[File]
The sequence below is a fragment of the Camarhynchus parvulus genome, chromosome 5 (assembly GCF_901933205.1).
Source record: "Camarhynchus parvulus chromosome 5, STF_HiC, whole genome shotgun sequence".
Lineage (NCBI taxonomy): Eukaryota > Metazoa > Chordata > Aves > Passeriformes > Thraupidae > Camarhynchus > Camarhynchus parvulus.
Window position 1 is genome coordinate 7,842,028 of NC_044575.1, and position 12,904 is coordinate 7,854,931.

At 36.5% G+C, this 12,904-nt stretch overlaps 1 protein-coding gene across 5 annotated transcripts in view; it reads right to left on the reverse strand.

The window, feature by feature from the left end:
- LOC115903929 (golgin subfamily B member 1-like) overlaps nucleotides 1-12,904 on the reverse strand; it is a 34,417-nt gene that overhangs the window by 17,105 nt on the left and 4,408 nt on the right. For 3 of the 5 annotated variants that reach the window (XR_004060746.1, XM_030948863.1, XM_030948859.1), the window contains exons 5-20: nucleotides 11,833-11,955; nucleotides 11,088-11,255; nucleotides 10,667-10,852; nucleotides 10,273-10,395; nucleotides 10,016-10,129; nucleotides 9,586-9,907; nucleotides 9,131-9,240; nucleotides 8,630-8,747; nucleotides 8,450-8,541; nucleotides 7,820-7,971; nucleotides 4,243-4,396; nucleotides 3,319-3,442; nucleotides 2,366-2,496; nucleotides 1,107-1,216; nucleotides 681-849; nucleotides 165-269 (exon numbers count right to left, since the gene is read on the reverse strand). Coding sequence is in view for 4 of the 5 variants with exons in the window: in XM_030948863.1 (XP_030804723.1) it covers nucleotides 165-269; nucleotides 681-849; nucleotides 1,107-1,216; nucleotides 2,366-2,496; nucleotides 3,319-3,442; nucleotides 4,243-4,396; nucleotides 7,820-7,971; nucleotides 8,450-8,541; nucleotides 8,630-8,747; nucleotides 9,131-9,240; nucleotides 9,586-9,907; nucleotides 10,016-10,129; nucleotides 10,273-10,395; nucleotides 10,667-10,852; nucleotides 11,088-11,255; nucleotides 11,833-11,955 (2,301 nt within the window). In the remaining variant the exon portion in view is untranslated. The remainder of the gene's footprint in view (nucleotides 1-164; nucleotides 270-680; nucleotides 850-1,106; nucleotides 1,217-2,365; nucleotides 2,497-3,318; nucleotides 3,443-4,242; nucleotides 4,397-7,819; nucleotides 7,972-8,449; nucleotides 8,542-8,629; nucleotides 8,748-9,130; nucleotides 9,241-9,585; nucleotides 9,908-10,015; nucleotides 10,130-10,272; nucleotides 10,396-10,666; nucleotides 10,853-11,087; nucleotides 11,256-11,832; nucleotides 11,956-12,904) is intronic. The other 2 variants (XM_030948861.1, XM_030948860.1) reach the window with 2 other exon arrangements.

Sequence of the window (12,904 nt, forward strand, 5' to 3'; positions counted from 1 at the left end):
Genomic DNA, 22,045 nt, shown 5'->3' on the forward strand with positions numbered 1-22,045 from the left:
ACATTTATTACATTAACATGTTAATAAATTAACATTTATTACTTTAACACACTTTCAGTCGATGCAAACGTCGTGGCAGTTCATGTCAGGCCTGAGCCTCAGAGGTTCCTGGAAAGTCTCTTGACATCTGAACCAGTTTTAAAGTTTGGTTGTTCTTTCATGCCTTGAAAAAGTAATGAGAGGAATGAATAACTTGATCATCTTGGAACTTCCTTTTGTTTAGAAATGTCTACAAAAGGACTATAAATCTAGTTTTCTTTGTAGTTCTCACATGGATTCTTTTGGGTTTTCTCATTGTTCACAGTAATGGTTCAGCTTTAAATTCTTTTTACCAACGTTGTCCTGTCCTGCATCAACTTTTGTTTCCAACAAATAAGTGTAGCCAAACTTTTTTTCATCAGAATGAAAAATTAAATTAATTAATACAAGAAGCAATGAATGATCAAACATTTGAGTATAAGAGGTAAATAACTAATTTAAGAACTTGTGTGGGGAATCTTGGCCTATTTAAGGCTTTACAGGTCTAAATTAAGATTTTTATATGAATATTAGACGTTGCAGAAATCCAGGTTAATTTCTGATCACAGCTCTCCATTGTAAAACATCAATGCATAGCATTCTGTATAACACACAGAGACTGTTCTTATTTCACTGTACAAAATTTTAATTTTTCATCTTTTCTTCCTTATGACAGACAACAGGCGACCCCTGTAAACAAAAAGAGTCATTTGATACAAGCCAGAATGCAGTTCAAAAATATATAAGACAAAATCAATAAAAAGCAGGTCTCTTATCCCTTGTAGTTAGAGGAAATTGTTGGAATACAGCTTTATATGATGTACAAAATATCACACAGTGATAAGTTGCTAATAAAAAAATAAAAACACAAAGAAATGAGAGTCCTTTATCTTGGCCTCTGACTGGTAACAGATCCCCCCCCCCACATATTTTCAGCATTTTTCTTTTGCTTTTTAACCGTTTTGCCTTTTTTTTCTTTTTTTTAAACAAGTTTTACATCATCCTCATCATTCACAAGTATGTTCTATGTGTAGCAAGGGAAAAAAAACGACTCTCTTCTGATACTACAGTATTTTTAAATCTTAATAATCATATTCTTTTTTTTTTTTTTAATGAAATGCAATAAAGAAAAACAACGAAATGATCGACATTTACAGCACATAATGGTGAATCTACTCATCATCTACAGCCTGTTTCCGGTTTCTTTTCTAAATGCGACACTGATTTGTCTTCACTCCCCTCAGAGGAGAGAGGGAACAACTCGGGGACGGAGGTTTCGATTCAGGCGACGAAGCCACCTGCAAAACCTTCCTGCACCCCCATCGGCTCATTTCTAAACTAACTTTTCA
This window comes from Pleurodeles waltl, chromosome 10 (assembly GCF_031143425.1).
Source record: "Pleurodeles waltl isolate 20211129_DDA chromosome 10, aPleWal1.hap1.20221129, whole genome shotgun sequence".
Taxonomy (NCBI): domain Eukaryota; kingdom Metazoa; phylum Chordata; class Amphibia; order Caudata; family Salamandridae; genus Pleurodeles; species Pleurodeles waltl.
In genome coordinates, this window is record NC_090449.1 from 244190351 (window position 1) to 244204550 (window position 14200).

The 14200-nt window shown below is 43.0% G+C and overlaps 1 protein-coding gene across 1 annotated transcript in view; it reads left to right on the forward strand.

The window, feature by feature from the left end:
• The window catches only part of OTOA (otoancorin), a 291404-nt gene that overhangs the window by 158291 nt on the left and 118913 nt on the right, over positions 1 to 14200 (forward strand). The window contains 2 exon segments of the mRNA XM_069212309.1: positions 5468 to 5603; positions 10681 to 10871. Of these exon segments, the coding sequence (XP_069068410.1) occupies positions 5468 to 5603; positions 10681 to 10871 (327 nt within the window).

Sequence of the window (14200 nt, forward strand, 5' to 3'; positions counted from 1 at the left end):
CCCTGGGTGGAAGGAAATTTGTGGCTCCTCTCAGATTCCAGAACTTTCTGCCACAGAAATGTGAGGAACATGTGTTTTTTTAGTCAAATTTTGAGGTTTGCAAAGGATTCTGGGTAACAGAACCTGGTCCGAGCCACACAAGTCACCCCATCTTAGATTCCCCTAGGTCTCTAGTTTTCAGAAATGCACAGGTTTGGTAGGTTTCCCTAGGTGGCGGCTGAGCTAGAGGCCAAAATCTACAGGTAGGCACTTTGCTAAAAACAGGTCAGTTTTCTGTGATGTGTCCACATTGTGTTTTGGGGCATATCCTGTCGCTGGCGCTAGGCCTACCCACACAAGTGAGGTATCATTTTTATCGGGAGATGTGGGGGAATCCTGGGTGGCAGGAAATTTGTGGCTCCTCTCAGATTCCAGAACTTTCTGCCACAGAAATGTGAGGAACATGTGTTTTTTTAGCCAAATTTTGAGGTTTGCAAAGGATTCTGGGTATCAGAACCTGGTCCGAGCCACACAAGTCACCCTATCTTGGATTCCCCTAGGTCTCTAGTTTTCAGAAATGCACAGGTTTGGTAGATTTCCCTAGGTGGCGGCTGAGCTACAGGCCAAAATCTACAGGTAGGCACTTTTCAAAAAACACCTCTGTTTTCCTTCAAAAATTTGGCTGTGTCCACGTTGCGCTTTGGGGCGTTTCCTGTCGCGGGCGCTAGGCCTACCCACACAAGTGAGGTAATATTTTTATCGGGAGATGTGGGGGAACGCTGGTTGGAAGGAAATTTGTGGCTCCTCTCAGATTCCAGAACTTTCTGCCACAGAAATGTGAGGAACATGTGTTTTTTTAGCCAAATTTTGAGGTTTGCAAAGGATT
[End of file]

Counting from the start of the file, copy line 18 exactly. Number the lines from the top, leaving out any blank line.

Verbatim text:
Sequence of the window (14200 nt, forward strand, 5' to 3'; positions counted from 1 at the left end):